This is not the exclusive case of politics and bloody revolutions and reactions. One far milder form is found in the world of clothing fashion. Here, a designer or clothing brand (or a designer working for a clothing maker) comes up with an idea about something that hasn't quite been done before. The company makes some items having the new style and the items sell well. So a competitor soon markets a similar, but slightly more extreme design with the intent of exploiting what is becoming a fashion fad. Then other firms jump in, adding more exaggeration and the initial firm joins the process. Soon it's a free-for-all where a number of rag trade outfits are offering a spectrum of such styles, many items pushing the limits of practicality. Reaction sets in when consumers get bored with the style and move on to a new fashion attraction. The only blood here is the red ink on balance sheets caused by large stocks of garments unsold when the market for them collapsed.
I've been noticing for quite a while a number of young women wearing tattered jeans. But now (I'm drafting this post early December 2017) the weather was getting quite cool, and I'm still seeing a lot of bare leg peeking out behind all those tatters. This post was triggered when I walked past the display window of my local American Eagle Outfitters store and saw some seriously "distressed" women's jeans on display. How much more distressing is possible, I wondered. Not much, I concluded.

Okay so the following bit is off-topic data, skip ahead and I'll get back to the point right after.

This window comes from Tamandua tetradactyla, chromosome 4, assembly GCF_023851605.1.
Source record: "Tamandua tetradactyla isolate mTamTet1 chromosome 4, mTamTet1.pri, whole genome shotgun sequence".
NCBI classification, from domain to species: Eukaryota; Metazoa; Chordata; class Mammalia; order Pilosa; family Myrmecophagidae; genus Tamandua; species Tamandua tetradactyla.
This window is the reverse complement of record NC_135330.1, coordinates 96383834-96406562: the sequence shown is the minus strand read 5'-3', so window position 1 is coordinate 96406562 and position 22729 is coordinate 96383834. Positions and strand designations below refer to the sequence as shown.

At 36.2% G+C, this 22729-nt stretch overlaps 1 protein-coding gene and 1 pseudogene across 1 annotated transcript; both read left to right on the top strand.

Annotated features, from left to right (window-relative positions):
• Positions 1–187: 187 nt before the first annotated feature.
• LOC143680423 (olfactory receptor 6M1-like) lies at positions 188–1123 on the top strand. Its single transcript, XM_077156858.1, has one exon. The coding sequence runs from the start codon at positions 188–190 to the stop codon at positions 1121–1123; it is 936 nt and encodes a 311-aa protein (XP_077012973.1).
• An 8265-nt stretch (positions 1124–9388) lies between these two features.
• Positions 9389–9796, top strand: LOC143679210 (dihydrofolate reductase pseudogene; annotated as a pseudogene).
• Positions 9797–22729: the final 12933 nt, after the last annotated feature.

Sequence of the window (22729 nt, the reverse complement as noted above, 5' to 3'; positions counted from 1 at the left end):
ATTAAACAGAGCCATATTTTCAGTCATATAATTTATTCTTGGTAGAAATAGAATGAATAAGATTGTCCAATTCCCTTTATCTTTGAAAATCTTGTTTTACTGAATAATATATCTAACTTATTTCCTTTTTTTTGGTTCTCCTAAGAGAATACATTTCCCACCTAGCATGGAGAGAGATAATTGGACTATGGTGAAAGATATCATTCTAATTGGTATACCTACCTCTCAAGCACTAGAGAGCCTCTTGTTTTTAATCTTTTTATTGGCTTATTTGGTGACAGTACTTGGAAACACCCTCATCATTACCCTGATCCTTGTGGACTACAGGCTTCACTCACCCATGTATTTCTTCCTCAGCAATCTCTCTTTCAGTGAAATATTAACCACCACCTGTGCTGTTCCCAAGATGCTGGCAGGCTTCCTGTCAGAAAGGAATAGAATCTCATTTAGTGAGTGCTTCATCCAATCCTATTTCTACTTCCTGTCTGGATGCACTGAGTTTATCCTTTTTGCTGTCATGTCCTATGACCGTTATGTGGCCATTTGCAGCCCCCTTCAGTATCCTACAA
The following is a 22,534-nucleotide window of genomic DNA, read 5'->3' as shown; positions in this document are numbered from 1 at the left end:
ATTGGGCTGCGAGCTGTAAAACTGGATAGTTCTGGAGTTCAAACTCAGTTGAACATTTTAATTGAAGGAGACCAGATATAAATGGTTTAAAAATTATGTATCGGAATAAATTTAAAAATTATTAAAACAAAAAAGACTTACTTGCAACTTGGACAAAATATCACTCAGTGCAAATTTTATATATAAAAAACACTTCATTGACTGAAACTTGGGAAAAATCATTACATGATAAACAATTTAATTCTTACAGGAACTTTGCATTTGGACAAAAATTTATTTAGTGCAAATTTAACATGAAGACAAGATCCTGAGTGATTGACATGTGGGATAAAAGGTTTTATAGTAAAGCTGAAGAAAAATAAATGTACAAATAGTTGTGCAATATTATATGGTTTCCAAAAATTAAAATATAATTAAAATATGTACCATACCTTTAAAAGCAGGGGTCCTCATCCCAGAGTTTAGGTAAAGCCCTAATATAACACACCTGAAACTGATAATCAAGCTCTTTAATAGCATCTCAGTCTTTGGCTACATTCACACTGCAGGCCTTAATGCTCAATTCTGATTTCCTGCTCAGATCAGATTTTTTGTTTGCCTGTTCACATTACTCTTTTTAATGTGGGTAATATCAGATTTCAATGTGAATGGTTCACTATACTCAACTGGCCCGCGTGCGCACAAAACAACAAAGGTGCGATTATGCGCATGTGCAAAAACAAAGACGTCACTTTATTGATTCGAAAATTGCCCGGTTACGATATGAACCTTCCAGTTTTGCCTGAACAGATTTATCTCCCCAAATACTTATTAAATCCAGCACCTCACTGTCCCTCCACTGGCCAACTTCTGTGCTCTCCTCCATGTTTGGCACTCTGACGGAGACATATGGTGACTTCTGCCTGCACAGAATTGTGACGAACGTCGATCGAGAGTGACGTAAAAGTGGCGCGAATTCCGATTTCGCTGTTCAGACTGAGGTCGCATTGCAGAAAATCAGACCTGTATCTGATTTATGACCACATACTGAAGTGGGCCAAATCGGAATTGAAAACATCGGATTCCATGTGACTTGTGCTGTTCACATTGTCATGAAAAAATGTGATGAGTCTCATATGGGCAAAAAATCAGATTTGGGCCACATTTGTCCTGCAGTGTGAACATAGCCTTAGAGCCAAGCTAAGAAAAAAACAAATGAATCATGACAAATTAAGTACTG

Some background. Half a century ago, young men bought blue jeans from Levi's, Wrangler's and other brands. They were stiff and uniformly dyed. After a year or so of steady wear, the fabric would soften and the color faded, often most strongly in areas with heavy wear such as the knees and thighs. Eventually cuffs might become frayed and fabric might begin to wear through at the knees. This kind of wear-and-tear became something of a status thing. Some wearers of well-used jeans began to look down on folks wearing those stiff, new jeans. Clothing companies eventually caught on to this and marketed factory-faded garments. In recent years outfits such as Ralph Lauren were selling men's jeans that were not only pre-faded, but had factory-made fraying here and there.
This trend led to mass-produced worn-through knee areas on pant legs. And beyond, though mostly for women's jeans. Examples from American Eagle's website are shown below.